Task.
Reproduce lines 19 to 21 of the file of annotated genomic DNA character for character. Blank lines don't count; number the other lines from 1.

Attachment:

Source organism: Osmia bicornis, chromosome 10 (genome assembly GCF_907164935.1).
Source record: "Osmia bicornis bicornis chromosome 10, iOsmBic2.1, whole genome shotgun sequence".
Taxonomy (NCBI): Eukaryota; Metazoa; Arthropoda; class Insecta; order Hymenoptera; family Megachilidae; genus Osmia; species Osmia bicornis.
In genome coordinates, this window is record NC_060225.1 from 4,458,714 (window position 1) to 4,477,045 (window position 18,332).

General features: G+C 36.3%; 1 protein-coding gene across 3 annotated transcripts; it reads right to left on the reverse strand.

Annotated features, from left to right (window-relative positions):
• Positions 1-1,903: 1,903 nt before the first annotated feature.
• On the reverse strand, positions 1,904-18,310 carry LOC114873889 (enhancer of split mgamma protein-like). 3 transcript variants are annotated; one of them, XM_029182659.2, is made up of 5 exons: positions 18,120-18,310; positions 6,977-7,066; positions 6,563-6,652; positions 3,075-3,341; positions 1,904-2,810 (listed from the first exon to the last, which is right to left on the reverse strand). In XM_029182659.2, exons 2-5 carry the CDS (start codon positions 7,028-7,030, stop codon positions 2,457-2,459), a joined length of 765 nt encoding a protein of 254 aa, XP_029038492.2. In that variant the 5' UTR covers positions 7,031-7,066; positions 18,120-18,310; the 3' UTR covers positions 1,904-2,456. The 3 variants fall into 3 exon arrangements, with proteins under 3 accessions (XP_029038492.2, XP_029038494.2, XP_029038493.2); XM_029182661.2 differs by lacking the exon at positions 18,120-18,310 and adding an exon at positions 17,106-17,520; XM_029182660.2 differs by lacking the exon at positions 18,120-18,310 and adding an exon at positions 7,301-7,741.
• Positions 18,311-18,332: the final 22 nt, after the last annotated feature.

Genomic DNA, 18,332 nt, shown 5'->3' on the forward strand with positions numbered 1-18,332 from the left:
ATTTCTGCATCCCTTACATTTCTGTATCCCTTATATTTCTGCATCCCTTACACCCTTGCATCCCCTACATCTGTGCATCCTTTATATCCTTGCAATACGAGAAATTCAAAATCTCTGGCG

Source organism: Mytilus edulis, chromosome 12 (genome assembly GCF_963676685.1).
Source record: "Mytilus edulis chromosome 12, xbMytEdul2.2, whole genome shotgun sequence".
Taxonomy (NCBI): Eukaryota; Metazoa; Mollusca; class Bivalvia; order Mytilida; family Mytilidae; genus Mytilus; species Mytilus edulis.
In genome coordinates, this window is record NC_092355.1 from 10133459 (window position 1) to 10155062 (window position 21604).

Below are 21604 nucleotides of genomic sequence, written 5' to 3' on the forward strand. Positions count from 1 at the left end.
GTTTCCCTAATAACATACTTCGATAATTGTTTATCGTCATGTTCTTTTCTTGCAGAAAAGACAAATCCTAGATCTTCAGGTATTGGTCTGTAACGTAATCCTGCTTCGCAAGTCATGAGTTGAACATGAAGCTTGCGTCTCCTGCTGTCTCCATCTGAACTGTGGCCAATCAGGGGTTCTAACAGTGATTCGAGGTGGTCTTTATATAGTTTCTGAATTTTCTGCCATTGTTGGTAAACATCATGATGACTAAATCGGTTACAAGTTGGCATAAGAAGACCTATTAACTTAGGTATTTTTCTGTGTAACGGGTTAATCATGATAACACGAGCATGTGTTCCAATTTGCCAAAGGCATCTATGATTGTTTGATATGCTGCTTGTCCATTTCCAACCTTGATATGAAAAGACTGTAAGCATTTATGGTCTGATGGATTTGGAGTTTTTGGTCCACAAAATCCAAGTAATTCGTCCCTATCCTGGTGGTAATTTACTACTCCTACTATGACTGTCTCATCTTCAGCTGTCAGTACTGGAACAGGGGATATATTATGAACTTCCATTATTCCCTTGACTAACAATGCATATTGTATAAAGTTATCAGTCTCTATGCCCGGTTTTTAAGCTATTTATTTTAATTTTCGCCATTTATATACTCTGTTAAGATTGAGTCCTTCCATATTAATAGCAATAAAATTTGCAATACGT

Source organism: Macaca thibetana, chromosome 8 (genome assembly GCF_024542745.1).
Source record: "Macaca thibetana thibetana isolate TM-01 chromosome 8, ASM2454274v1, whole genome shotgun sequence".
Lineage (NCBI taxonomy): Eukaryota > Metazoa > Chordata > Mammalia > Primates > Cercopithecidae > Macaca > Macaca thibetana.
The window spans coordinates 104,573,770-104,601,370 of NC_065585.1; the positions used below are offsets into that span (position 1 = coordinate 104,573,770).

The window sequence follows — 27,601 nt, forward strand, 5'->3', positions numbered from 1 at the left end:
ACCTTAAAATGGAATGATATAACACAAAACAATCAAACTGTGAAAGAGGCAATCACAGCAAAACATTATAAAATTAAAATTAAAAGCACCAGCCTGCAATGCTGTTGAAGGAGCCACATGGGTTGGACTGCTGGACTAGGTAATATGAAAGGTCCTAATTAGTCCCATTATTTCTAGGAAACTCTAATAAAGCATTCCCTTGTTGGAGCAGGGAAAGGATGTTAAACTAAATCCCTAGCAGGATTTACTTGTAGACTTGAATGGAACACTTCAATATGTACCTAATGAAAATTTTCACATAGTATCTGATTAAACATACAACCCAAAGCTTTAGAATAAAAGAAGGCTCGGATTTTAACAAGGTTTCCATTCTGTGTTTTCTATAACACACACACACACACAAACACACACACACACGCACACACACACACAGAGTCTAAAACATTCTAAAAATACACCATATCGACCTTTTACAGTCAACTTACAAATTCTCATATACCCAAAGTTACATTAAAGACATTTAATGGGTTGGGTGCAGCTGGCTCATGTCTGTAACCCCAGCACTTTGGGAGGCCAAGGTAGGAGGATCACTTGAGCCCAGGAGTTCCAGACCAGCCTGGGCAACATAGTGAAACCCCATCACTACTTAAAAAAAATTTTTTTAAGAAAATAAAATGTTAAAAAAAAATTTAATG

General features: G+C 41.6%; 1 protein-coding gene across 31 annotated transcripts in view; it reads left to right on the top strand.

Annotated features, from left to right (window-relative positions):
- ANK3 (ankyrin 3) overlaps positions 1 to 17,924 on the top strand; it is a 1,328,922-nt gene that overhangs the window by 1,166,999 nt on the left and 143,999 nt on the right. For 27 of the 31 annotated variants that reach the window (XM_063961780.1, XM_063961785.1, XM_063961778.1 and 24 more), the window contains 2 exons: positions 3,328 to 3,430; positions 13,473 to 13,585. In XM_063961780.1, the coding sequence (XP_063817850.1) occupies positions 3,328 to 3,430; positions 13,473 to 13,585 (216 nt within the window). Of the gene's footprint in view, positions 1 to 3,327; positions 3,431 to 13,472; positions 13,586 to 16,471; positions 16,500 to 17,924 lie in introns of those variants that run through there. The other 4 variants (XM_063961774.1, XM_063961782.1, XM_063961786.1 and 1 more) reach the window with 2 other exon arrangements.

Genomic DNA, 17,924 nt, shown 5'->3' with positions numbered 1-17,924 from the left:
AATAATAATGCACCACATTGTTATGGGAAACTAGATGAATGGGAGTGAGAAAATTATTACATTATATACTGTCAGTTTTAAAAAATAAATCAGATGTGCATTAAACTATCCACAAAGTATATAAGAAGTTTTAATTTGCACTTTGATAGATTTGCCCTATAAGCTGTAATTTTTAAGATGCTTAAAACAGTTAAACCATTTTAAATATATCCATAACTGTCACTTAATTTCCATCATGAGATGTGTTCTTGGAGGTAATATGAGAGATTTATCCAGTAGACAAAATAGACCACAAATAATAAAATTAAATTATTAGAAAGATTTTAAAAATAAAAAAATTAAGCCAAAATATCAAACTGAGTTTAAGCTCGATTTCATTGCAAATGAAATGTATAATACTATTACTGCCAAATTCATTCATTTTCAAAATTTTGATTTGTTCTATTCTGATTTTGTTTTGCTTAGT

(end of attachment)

Source record: "Macaca thibetana thibetana isolate TM-01 chromosome 8, ASM2454274v1, whole genome shotgun sequence".
Lineage (NCBI taxonomy): Eukaryota > Metazoa > Chordata > Mammalia > Primates > Cercopithecidae > Macaca > Macaca thibetana.
The window spans coordinates 104,573,770-104,601,370 of NC_065585.1; the positions used below are offsets into that span (position 1 = coordinate 104,573,770).